Meghan: Yup. That is true. For me, I quit scripted stuff in high school and did improv in college. We do still do Comedy Sportz. Doing improv is so freeing. I’m also doing an independently produced show, as well as traveling and teaching with an improvise Shakespeare group.
TCG: We know that you started playing Magic at the same time. Do you feel like your play styles have evolved dramatically over the last five years?
Maria: Something I think is kind of interesting is that Magic is the best game, and the genius of Magic is that it evolves, and people identify with it and play decks that identify with who they are. I like aggressive decks and Meghan likes controlling decks. A little different viewpoint as creature decks attack a lot more. Our skill has definitely grown; when we hit big milestones it is really great for the show. When we first started the basis of the show was growing and learning with us . . . we have moved away from that a little.
Meghan: I would say a big part of it is that you get to decide what kind of player you’re going to be and it matches your inclination in the game. But both of us are very competitive; when we sit down we want to win. You also don’t have to be a Spike, but there are PPTQ [Preliminary Pro Tour Qualifier] games coming up and we prefer to play competitive Magic in an event that has some stakes. Not all games allow you to choose that.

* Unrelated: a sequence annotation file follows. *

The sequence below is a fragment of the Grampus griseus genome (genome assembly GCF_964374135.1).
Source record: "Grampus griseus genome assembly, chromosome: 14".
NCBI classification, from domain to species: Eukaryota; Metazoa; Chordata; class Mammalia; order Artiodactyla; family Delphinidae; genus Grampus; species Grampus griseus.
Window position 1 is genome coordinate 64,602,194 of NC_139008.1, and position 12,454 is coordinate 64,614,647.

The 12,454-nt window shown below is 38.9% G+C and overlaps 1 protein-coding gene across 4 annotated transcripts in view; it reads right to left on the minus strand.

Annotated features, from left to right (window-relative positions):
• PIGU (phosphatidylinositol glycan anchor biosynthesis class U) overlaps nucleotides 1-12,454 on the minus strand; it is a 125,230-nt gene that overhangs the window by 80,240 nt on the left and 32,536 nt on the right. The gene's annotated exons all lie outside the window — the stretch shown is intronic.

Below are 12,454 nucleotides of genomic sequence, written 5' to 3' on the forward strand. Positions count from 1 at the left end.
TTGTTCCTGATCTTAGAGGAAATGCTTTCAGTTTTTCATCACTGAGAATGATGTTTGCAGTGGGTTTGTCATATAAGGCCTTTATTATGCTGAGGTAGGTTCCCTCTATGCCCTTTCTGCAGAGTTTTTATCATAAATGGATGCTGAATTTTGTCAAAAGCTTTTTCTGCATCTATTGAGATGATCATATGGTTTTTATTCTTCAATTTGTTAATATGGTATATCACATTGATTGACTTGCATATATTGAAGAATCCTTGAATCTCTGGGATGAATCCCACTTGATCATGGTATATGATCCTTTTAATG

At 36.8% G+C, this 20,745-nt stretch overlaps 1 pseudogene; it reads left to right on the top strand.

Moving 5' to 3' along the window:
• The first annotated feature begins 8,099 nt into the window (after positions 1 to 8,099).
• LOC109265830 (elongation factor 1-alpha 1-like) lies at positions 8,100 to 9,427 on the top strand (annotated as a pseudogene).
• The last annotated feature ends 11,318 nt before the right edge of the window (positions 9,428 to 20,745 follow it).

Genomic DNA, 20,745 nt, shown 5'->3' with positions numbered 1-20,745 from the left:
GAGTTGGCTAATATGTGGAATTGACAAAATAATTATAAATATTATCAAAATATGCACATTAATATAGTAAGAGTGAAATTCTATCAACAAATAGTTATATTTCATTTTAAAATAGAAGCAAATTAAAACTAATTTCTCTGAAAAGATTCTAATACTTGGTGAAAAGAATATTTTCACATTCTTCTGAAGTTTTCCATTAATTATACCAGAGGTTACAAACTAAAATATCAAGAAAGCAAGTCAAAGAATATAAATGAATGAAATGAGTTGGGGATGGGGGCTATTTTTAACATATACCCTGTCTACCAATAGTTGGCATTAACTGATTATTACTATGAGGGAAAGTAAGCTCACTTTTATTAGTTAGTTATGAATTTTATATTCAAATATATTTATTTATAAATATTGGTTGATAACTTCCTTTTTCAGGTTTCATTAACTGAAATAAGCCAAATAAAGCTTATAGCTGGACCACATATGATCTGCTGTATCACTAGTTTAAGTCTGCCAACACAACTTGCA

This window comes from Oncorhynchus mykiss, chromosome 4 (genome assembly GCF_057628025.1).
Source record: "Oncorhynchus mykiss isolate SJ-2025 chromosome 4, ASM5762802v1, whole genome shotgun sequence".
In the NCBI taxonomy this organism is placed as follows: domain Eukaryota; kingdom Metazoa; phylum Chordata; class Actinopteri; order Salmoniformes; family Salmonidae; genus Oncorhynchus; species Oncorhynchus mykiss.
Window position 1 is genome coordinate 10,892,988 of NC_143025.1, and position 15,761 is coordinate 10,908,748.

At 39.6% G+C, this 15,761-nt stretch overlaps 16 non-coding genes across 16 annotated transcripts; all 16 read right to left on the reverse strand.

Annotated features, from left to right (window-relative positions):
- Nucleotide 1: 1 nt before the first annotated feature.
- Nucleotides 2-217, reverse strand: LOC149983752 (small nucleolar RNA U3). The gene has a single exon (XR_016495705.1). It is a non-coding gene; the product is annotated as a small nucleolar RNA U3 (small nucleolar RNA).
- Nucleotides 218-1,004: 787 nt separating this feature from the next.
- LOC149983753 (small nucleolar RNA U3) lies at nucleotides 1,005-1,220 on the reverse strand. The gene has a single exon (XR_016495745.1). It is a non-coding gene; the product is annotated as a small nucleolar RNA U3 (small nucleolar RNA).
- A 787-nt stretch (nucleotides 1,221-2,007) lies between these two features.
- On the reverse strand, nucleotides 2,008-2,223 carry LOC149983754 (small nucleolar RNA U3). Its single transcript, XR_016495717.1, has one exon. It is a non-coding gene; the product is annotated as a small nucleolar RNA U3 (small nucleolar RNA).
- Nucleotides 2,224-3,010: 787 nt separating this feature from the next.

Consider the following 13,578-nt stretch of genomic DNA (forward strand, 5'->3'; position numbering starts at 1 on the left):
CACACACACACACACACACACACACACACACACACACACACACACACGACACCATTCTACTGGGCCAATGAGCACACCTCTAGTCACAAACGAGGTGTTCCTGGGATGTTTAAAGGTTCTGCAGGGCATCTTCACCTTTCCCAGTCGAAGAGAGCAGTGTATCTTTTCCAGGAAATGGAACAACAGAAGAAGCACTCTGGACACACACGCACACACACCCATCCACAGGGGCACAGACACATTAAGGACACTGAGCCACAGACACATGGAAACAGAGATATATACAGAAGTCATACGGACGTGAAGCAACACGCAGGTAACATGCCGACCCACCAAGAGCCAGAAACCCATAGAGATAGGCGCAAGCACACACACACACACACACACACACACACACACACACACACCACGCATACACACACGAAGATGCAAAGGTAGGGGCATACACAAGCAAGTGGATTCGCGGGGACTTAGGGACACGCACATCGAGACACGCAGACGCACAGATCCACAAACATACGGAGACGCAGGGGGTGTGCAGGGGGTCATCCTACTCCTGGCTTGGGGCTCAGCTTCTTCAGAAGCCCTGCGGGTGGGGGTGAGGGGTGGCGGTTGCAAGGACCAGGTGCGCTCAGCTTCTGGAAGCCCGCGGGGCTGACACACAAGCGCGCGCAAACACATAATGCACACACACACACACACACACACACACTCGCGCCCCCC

TCG: What are your favorite decks to play and why?
Maria: I’m an aggressive player, but I’ve changed slightly. I used to draft Rakdos and it has evolved into creature based decks—smaller creatures that get bonuses. Boggles, mono-white weenies, basically I’m a huge fan of Craig Wescoe. I’m looking for this at the next GP, because you never know.
Meghan: I’m a control player. I love anything where I am drawing a lot of cards, killing creatures and countering spells. It suits my style of thinking and it is more natural for me to make a game plan around that style of play.
TCG: Meghan, in June 2015 you wrote an article for Star City Games about women in Magic and the challenges that come with being female and playing, particularly competitively. Do you think much has changed since that article came out?